Those of you who read TDS’ Swing Voter roundtable earlier this year will remember that there’s a lot of disagreement about how to define swing voters. But such disagreements tend to shrink in the course of actual campaigns, as, gradually, the universe of potentially persuadable and motivatable voters converges with “undecideds.”
In his Wall Street Journal column today, Karl Rove, casting about for reasons to be optimisitic about John McCain’s campaign, suggests that there are “probably more undecided and persuadable voters open to switching their choice than in any election since 1968.”
At FiveThirtyEight.com, Nate Silver decided to test Rove’s assertion with actual data. Using the “unaccounted for voter” percentage in the last Gallup Poll (chosen because it’s been around forever), Silver compares that to the number at roughly the same date in earlier election cycles, and concludes:
In the Gallup tracking poll that straddled October 1st, 8 percent of voters were unaccounted for. This figure is significantly higher than 2004, an unusually partisan election in which just 2 percent of voters were unaccounted for. But, it was no higher than 2000 or 1976, and lower than in 1988. On average, since 1936, 6.8 percent of voters were unaccounted for in the Gallup poll as of October 1st, as compared this year’s 8 percent; the difference is not statistically significant.
To determine “persuadable” voters, Silver looks to the Pew Research poll’s numbers for people who have “decided against” one or the other candidate, indicating they are not open to further persuasion. The results are pretty much the same as with “undecideds”:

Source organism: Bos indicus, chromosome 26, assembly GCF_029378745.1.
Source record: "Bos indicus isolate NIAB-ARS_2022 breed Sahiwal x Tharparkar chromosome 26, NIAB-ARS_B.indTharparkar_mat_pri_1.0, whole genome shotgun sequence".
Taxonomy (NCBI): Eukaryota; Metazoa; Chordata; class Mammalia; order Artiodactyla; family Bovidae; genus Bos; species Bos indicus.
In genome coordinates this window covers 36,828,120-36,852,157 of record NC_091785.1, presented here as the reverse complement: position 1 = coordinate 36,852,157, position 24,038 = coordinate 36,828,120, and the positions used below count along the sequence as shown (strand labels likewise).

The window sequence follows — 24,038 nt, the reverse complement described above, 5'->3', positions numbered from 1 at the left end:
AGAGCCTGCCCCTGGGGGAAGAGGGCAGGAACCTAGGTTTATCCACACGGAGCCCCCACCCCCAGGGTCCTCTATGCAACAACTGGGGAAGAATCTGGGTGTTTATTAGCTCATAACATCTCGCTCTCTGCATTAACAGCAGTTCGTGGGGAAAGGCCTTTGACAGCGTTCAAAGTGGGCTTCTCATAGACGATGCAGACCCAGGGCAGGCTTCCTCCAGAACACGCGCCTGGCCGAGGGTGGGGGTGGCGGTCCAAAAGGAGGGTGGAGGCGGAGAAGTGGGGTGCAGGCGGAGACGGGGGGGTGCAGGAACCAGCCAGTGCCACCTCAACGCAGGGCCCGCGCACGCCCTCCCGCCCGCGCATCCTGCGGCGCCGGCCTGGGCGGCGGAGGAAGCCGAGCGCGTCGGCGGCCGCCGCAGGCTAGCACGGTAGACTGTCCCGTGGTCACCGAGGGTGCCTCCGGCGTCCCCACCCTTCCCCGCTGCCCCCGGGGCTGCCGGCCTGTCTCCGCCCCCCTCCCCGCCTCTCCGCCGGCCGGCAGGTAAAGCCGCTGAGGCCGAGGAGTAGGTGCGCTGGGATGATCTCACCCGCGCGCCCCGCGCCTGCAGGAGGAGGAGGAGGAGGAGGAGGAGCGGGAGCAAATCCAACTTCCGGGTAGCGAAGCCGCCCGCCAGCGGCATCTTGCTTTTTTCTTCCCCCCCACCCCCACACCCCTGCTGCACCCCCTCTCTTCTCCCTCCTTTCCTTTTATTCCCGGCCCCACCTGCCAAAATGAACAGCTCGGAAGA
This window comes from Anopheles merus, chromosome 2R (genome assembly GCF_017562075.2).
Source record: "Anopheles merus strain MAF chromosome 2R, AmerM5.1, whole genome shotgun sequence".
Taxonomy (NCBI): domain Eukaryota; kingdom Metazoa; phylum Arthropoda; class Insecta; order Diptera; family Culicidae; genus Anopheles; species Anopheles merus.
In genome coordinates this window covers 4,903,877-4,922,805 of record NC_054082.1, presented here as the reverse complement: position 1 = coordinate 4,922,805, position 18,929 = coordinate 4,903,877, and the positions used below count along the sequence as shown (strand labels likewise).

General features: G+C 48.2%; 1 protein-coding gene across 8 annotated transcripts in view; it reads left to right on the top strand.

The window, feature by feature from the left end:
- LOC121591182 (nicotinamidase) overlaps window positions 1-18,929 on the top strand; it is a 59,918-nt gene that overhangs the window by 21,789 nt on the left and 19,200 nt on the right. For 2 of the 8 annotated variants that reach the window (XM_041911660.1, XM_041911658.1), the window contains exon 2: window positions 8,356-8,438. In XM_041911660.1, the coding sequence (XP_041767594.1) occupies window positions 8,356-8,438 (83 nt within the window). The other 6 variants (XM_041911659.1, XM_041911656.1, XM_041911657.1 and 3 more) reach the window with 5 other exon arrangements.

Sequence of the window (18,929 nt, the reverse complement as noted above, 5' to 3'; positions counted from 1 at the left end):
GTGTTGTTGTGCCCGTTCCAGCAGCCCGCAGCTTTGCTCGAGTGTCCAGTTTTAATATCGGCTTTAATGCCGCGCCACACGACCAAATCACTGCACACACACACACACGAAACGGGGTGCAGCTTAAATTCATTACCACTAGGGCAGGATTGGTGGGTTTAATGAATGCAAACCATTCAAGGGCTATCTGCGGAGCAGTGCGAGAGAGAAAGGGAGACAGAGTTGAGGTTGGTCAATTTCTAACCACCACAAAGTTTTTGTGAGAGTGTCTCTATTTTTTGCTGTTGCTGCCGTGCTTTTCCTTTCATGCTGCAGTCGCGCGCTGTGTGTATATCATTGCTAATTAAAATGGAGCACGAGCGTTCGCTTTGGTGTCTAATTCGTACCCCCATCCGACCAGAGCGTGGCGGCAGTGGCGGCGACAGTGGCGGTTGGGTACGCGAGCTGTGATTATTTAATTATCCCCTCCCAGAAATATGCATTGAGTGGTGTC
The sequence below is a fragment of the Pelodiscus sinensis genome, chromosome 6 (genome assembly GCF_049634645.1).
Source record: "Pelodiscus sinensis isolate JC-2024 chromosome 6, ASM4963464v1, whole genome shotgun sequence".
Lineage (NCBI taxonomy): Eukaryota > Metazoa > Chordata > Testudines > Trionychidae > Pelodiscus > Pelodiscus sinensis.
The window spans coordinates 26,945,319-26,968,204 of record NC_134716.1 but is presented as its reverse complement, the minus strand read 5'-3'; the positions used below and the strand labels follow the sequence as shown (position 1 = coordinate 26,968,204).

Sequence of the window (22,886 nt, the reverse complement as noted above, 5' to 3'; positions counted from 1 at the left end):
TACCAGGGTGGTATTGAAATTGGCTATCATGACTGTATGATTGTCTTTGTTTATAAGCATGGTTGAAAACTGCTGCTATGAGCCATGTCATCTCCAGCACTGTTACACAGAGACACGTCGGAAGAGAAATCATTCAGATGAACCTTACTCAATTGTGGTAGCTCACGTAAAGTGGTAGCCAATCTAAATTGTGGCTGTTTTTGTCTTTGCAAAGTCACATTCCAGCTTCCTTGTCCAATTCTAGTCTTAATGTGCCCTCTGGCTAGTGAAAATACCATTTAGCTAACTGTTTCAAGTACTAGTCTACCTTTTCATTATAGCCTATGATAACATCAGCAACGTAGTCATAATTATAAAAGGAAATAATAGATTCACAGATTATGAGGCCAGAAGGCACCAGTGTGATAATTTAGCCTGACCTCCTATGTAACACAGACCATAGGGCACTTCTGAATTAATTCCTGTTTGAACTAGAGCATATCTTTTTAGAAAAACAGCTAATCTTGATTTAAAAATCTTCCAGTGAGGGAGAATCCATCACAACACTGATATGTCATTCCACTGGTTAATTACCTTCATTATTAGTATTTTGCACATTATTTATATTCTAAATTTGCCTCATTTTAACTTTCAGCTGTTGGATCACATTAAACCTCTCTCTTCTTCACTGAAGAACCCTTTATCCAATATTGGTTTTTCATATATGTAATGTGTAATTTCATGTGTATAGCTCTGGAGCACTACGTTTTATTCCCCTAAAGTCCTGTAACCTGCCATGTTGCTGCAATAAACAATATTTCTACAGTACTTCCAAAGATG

[A]s of Pew’s most recent survey from late last month, 42 percent of voters said they had decided against Senator McCain, and 37 percent said they’d decided against Senator Obama. This leaves 21 percent of voters who are theoretically open to either major party candidate. We can compare these to the Pew numbers released in Early October 1992, Late September 1996, Early October 2000, and Early October 2004….
This year’s numbers are right in line with past elections, again with the mild exception of 2004, when an unusually high fraction of the electorate had ruled out either George Bush or John Kerry. And remember, more voters have decided against McCain than Obama. The candidates to exceed the 42 percent of voters who have thus far said “no how, no way, no McCain” were George Bush, Sr. in 1992 (46 percent), Bob Dole in 1996 (44 percent), and John Kerry in 2004 (45 percent), all of whom lost their elections.
It’s possible, though not likely, that the undecided or persuadable vote could go up or otherwise change at some point between now and election day. But its current size and shape is not, contra Karl Rove, grounds for belief that Obama’s current lead may not be as significant as everyone thought.